CDD-Ghana wants indemnity clause abolished
The Ghana Centre for Democratic Development (CDD-Ghana) on Monday joined other democratic stakeholders to call for the abolition of the indemnity clause which insulated individuals and persons affiliated to previous military regimes from prosecution.
Section 34 of the transitional provisions of the 1992 Constitution indemnifies all coup makers and their functionaries against any liability for acts and omissions committed during their administration.
Mr. Daniel Armah-Attoh, a CDD-Ghana Senior Research Officer briefing the media on a survey conducted in June this year in Accra revealed that: “about 65 per cent of households and 79 per cent of elite and expert respondents favour the abolishing of the indemnity clause”.
The Centre however cautioned that: “any amendments to the transitional provisions in the 1992 Constitution granting indemnity to past military regimes would require delicate handling because there are strong variations among respondents according to their region and who they said voted for in Election 2008”.
The survey was conducted in four districts each from the Volta, Northern and Eastern Regions and five districts each from Ashanti and Greater Accra Regions to mobilise non-state, civil society and independent expert input into Ghana’s constitution review and reform process.
It sought to facilitate process of the constitutional review and to help find long term solutions to Ghana’s democracy, good governance and development deficits.
Ghana News Agency monitoring of the Constitutional Review discussion indicates a divided opinion on the issues, while some democratic stakeholders are suggesting for its abolition, others hold contrary view.
Dr. Yao Obed Asamoah, Former Attorney General and Minister of Justice, cautioned that any attempt to expunge the Indemnity Clause from the 1992 Constitution of Ghana would lead the nation on an undesirable path.
He described the Indemnity Clause as a covenant with more or less coup makers that “look, you give us our freedom, we give you protection”.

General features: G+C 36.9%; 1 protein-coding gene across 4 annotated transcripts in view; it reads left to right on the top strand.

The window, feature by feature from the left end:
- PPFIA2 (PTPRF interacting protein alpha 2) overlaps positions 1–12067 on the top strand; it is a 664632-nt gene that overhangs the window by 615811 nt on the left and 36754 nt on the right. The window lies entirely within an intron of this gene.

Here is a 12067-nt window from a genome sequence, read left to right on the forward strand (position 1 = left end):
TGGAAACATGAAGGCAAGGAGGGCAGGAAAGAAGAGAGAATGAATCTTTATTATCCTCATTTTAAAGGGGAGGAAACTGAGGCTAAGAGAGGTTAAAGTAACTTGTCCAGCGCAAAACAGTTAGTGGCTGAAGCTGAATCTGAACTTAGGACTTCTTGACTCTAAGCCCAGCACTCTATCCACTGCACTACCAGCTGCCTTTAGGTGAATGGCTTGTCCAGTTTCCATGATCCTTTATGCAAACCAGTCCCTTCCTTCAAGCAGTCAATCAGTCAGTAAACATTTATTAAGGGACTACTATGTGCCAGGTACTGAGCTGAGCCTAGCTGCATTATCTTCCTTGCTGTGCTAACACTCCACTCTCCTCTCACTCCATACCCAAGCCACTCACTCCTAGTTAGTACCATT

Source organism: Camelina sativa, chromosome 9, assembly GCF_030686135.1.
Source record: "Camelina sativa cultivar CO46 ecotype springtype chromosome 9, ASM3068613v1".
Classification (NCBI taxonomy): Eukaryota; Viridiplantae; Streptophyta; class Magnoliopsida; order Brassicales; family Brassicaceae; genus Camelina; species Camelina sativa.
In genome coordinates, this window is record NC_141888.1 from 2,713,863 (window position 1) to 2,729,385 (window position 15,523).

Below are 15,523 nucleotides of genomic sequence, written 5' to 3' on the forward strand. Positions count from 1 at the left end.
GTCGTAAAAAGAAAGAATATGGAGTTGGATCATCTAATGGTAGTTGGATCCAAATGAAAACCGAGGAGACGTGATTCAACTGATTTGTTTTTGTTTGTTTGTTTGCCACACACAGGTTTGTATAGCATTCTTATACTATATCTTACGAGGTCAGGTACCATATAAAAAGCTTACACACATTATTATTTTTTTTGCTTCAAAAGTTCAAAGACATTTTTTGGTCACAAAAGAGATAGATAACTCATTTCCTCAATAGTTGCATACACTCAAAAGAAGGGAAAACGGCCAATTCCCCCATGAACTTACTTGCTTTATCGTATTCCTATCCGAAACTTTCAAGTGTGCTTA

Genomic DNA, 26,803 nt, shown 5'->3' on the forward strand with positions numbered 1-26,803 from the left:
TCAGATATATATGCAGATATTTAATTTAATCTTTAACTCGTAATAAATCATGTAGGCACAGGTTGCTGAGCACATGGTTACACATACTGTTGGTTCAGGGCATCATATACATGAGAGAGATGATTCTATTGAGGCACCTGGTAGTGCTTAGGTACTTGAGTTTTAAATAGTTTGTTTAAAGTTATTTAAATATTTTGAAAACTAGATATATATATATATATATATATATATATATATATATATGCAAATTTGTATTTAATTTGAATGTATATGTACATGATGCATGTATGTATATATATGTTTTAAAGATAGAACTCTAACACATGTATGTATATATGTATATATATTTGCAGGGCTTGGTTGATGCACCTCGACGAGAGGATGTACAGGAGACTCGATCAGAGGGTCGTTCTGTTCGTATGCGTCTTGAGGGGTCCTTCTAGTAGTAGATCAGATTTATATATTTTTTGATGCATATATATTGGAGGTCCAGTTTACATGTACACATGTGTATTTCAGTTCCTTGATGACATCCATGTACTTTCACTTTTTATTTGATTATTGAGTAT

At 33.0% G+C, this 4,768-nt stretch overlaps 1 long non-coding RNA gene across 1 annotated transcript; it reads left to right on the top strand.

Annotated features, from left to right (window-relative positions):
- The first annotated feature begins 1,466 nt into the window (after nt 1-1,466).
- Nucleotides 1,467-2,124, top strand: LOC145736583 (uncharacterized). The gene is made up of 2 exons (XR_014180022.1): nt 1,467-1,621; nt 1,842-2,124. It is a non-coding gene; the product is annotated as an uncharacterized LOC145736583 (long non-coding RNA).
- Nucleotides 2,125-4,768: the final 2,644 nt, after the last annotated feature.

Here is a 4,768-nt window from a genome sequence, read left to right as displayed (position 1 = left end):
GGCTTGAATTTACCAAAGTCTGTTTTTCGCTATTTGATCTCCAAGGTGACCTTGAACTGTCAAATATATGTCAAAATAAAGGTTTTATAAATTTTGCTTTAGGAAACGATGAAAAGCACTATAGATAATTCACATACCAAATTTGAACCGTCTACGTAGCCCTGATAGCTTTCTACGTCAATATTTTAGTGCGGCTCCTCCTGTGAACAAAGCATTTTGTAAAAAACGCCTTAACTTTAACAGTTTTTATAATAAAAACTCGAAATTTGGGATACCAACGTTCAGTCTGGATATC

Dr. Asamoah argued that while coups were considered illegal, a successful coup re-establishes a new legal order and there was very little anyone could do about such situations.
Mr. David Annan, an Accra-based legal practitioner noted that any attempt to target the indemnity clauses for review would be a waste of time.
He said framers of the constitution had crafted the procedure for amending the “entrenched provisions”, which must all proceed from acts of Parliament, but Article 37 of the Transitional Provisions made it emphatic that Parliament could not touch the indemnity clauses.
Mr. Annan said: “It would be an exercise in futility for the Constitution Review Commission (CRC) to even consider receiving proposals on those particular clauses”.
Dr Raymond Atuguba, Executive Secretary of Constitution Review Commission (CRC), has hinted that the nation might be heading for a national referendum to amend some of the most entrenched clauses of the 1992 Constitution.
He said with over 6,000 proposals received, it was within reach of the threshold where a referendum might be required.
The CDD-Ghana survey also revealed that majority of respondents, 70 per cent households and 65 per cent elite favoured amendment of the constitution to make it easier for Members of Parliament to initiate, introduce and pass bills into laws while 53 per cent households and 64 per cent elite proposed that MPs should not serve as Ministers.
The majority of respondents both elite and household want tertiary education to be the minimum educational requirement for parliamentarians.
Other issues the respondents supported, amended or needed removal included; the mode of approving key government officials including Chief Justice, Supreme Court Judges, Electoral Commissioners, and Auditor General.
The rest are retirement packages for elected politicians, number of ministers and deputy ministers, procedure for creation of new ministers by the President, number of Supreme Court Justices, empanelling Supreme Court Justices, power and function of CHRAJ and decoupling of Attorney General from Ministry of Justice.
The role of traditional authorities in partisan politics; election of key local government officials; appointment of one-third of assembly members by the executive; the directive principles of state policy, remand prisoners, the usefulness of the Council of State, voting rights to Ghanaians abroad and issue of dual citizenship.